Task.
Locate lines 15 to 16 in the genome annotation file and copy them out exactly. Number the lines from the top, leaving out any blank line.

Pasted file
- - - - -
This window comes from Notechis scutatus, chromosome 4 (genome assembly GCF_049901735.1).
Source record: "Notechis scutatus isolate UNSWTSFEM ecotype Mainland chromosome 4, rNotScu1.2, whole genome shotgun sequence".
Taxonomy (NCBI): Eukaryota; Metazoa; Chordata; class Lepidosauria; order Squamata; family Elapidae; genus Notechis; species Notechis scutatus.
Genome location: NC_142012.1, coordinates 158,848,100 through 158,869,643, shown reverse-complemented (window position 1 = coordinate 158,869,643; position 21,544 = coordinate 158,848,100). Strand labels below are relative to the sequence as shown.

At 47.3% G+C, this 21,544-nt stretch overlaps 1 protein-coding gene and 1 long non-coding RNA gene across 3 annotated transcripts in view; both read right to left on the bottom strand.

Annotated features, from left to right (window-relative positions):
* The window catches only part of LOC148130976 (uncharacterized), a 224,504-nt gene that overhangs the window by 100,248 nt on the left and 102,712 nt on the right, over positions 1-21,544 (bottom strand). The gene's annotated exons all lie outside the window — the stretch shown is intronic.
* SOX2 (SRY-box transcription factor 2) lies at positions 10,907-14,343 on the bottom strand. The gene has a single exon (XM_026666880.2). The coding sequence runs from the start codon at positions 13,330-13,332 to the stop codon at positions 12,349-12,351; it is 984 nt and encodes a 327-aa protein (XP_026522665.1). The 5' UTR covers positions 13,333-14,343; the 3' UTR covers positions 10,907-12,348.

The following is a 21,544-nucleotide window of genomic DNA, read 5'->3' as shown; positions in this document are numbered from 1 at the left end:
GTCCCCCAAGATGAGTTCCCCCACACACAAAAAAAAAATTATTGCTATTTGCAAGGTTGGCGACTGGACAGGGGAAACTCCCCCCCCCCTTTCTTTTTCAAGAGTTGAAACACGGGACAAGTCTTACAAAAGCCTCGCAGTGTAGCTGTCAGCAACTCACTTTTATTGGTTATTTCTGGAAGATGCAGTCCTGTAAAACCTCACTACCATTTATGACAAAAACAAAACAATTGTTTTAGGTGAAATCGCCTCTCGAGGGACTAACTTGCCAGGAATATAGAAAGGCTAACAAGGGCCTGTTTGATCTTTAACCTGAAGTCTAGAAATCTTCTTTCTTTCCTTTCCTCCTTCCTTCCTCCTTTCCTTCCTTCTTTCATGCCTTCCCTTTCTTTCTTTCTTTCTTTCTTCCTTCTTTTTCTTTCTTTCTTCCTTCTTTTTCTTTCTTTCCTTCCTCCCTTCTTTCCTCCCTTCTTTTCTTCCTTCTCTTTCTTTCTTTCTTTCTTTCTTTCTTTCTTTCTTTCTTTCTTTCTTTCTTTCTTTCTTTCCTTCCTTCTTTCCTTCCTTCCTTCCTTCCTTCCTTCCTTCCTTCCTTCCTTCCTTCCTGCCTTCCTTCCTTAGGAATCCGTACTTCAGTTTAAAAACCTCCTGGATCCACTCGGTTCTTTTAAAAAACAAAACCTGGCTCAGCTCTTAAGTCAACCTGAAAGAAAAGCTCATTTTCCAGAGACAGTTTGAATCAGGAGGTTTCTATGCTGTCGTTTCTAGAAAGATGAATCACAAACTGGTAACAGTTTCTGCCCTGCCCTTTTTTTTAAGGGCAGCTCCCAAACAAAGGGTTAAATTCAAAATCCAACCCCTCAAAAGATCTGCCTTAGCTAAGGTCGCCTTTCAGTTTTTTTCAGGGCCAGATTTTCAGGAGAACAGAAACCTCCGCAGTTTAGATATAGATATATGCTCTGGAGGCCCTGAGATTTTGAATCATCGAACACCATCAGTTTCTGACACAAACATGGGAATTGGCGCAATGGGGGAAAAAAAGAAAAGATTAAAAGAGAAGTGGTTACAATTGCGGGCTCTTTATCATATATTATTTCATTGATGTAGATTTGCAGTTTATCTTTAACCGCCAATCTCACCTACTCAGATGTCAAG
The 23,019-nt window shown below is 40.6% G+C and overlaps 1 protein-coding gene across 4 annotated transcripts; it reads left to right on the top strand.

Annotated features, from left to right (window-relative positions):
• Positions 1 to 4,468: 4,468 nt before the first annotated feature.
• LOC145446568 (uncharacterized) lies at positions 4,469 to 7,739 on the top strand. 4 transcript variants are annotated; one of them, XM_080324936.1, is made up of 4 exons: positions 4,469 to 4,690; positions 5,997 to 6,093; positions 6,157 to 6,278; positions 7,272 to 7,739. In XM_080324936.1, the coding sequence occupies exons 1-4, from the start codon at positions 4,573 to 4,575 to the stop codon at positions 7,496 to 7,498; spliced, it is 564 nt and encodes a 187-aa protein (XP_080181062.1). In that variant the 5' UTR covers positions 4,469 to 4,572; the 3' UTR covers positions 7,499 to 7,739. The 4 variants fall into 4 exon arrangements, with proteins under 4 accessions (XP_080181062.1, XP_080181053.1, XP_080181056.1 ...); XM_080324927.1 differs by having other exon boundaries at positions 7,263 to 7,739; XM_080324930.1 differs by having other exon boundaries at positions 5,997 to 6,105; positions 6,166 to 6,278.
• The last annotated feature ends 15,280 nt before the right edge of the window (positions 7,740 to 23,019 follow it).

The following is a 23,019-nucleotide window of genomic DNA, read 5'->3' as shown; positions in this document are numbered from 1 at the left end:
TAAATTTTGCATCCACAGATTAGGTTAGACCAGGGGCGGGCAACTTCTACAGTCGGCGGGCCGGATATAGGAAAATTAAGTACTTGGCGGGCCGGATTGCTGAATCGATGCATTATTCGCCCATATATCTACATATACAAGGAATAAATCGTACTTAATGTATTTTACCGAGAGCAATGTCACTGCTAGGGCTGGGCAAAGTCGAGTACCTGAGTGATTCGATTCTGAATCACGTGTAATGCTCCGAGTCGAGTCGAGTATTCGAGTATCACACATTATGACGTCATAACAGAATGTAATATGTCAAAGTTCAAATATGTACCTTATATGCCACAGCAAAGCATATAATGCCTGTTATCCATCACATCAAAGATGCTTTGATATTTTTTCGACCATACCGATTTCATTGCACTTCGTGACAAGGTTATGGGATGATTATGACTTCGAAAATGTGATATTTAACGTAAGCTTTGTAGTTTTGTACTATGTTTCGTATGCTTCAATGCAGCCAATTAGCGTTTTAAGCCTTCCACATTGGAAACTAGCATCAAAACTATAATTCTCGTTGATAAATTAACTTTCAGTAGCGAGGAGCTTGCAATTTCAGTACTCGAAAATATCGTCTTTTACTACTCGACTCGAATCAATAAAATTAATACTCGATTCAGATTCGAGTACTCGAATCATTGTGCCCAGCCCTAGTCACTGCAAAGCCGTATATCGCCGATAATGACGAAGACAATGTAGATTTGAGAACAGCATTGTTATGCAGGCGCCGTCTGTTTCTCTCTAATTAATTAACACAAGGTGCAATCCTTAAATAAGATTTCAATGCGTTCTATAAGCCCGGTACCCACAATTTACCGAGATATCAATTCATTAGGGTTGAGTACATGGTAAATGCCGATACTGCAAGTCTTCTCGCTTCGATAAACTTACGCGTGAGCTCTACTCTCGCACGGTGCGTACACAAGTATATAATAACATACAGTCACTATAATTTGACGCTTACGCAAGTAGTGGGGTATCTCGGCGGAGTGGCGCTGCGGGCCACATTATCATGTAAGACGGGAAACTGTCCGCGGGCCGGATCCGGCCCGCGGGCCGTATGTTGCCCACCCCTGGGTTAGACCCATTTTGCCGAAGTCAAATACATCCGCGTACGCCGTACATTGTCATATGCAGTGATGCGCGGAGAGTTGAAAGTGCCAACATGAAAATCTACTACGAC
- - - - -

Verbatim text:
• The last annotated feature ends 15,280 nt before the right edge of the window (positions 7,740 to 23,019 follow it).

The following is a 23,019-nucleotide window of genomic DNA, read 5'->3' as shown; positions in this document are numbered from 1 at the left end: